The implementation and monitoring of management strategies is integral to protect coastal marshes from increased inundation and submergence under sea-level rise. Sediment addition is one such strategy in which sediment is added to marshes to raise relative elevations, decrease tidal inundation, and enhance ecosystem processes. This study looked at the plant and invertebrate community responses over 12 months following a sediment addition project on a salt marsh located in an urbanized estuary in southern California, USA. This salt marsh is experiencing local subsidence, is sediment-limited from landscape modifications, has resident protected species, and is at-risk of submergence from sea-level rise. Abiotic measurements, invertebrate cores, and plant parameters were analyzed before and after sediment application in a before-after-control-impact (BACI) design. Immediately following the sediment application, plant cover and invertebrate abundance decreased significantly, with smothering of existing vegetation communities without regrowth, presumably creating resulting harsh abiotic conditions. At six months after the sediment application treatment, Salicornia bigelovii minimally colonized the sediment application area, and Spartina foliosa spread vegetatively from the edges of the marsh; however, at 12 months following sediment application overall plant recovery was still minimal. Community composition of infaunal invertebrates shifted from a dominance of marsh-associated groups like oligochaetes and polychaetes to more terrestrial and more mobile dispersers like insect larvae. In contrast to other studies, such as those with high organic deposition, that showed vegetation and invertebrate community recovery within one year of sediment application, our results indicated a much slower recovery following a sediment addition of 32 cm which resulted in a supratidal elevation with an average of 1.62 m (NAVD88) at our sampling locations. Our results indicate that the site did not recover after one year and that recovery may take longer which illustrates the importance of long-term monitoring to fully understand restoration trajectories and inform adaptive management. Testing and monitoring sea-level rise adaptation strategies like sediment addition for salt marshes is important to prevent the loss of important coastal ecosystems.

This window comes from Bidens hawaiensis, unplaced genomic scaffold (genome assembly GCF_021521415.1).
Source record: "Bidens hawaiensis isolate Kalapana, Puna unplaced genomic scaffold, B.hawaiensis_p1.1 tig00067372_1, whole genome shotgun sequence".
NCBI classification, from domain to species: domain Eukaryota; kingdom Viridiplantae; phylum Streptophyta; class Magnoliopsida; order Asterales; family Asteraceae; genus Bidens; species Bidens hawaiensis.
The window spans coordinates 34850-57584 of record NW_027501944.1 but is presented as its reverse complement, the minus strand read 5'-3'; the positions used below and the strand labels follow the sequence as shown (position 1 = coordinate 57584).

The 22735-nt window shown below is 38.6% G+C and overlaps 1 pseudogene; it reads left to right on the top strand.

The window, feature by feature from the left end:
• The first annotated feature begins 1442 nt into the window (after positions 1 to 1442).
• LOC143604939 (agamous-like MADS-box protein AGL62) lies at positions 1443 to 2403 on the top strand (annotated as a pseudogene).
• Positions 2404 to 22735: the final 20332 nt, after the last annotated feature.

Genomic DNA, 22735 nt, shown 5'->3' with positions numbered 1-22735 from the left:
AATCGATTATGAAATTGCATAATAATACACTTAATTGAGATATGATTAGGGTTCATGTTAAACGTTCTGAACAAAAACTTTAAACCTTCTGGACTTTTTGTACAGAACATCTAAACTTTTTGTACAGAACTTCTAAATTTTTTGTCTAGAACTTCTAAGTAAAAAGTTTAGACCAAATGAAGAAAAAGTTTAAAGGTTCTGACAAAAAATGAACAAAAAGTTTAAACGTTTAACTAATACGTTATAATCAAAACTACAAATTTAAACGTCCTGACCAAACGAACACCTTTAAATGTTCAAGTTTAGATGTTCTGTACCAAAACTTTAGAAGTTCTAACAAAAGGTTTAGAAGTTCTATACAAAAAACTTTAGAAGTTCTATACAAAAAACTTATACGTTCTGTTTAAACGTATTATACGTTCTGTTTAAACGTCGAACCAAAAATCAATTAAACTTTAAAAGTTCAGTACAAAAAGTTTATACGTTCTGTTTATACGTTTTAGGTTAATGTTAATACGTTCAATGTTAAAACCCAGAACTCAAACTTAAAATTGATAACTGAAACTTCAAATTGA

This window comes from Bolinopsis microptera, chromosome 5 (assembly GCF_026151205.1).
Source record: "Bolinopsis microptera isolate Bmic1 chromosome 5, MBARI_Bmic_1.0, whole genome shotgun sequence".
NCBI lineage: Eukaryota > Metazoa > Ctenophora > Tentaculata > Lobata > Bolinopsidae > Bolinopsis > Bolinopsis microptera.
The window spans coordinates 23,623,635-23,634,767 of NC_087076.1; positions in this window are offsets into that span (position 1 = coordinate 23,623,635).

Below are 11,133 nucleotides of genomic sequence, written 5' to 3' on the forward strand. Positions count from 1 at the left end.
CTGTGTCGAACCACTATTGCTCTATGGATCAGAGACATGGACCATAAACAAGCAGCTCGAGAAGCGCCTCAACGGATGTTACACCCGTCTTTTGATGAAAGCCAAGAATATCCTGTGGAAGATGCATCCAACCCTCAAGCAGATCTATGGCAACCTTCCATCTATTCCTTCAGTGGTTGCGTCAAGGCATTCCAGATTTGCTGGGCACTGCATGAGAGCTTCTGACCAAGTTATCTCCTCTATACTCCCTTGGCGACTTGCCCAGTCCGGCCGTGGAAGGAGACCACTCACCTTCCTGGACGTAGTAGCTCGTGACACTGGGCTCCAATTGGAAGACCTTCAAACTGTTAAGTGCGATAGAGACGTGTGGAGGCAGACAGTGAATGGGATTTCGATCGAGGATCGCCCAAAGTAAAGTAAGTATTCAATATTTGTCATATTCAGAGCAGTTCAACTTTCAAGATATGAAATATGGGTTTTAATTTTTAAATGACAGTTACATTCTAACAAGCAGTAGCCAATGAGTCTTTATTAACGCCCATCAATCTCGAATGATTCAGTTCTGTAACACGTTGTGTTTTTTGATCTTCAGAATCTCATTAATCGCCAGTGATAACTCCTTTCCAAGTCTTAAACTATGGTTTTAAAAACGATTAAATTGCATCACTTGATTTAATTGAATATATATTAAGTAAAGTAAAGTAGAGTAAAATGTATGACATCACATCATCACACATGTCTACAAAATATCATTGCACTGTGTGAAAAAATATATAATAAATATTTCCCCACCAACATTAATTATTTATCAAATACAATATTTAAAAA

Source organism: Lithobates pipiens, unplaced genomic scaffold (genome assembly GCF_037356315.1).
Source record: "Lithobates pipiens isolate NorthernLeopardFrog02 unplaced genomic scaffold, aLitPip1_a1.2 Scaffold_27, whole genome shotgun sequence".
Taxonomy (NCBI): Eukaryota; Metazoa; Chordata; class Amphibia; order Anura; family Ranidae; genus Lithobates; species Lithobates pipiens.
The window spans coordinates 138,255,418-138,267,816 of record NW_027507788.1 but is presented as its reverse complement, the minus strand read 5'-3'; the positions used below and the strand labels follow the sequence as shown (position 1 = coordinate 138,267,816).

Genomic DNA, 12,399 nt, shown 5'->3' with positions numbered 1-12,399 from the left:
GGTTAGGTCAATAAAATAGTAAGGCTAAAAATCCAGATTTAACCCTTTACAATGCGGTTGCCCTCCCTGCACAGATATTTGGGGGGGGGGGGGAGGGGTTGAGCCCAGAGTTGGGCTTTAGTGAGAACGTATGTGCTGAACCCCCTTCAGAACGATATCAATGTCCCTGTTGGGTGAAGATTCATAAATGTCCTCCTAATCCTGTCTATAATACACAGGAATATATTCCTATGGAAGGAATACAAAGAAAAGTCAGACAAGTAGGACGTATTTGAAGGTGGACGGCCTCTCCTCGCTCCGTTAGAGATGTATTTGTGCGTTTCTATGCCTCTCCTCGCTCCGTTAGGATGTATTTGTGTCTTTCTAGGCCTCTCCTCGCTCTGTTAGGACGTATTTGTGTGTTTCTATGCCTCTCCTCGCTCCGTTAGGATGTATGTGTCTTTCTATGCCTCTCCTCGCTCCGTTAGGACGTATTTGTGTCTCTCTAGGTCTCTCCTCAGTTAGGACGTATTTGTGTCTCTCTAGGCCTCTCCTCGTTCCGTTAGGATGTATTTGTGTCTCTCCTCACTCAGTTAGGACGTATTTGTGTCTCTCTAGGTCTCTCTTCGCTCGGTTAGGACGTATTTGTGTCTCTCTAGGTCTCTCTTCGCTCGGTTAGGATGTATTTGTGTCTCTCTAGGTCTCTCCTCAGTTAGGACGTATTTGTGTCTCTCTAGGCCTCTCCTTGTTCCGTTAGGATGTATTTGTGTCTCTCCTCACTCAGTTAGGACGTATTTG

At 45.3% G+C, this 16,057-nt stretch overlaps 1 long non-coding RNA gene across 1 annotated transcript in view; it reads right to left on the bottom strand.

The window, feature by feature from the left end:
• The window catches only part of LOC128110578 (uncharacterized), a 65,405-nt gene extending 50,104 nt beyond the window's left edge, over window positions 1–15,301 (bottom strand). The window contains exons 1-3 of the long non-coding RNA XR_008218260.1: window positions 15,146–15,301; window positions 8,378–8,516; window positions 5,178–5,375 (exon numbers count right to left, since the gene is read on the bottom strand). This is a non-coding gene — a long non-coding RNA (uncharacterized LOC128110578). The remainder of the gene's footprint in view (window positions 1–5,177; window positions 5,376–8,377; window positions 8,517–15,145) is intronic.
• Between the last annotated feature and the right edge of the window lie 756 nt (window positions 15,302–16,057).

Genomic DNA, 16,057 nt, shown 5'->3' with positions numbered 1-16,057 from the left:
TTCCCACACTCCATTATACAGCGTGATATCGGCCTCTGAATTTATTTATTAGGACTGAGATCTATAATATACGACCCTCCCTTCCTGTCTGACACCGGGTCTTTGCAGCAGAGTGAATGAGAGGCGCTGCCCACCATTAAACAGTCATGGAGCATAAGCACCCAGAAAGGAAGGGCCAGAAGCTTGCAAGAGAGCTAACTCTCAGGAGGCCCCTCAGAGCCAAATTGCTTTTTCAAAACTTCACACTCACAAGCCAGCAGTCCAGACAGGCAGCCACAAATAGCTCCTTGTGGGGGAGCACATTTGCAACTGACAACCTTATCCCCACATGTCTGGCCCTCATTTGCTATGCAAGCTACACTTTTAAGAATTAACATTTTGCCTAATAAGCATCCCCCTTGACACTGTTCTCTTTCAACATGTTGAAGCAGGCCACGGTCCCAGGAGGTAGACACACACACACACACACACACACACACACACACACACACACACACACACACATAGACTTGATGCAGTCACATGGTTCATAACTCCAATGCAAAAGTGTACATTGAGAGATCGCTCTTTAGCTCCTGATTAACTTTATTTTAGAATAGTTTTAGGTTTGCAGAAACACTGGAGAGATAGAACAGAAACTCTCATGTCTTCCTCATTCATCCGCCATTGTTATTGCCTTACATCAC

|Publication Subtype||Journal Article|
|Title||Short-term impact of sediment addition on plants and invertebrates in a southern California salt marsh|
|Series title||PLoS ONE|
|Contributing office(s)||Western Ecological Research Center|
|Description||e0240597, 24 p.|
|Other Geospatial||Seal Beach National Wildlife Refuge|
|Google Analytic Metrics||Metrics page|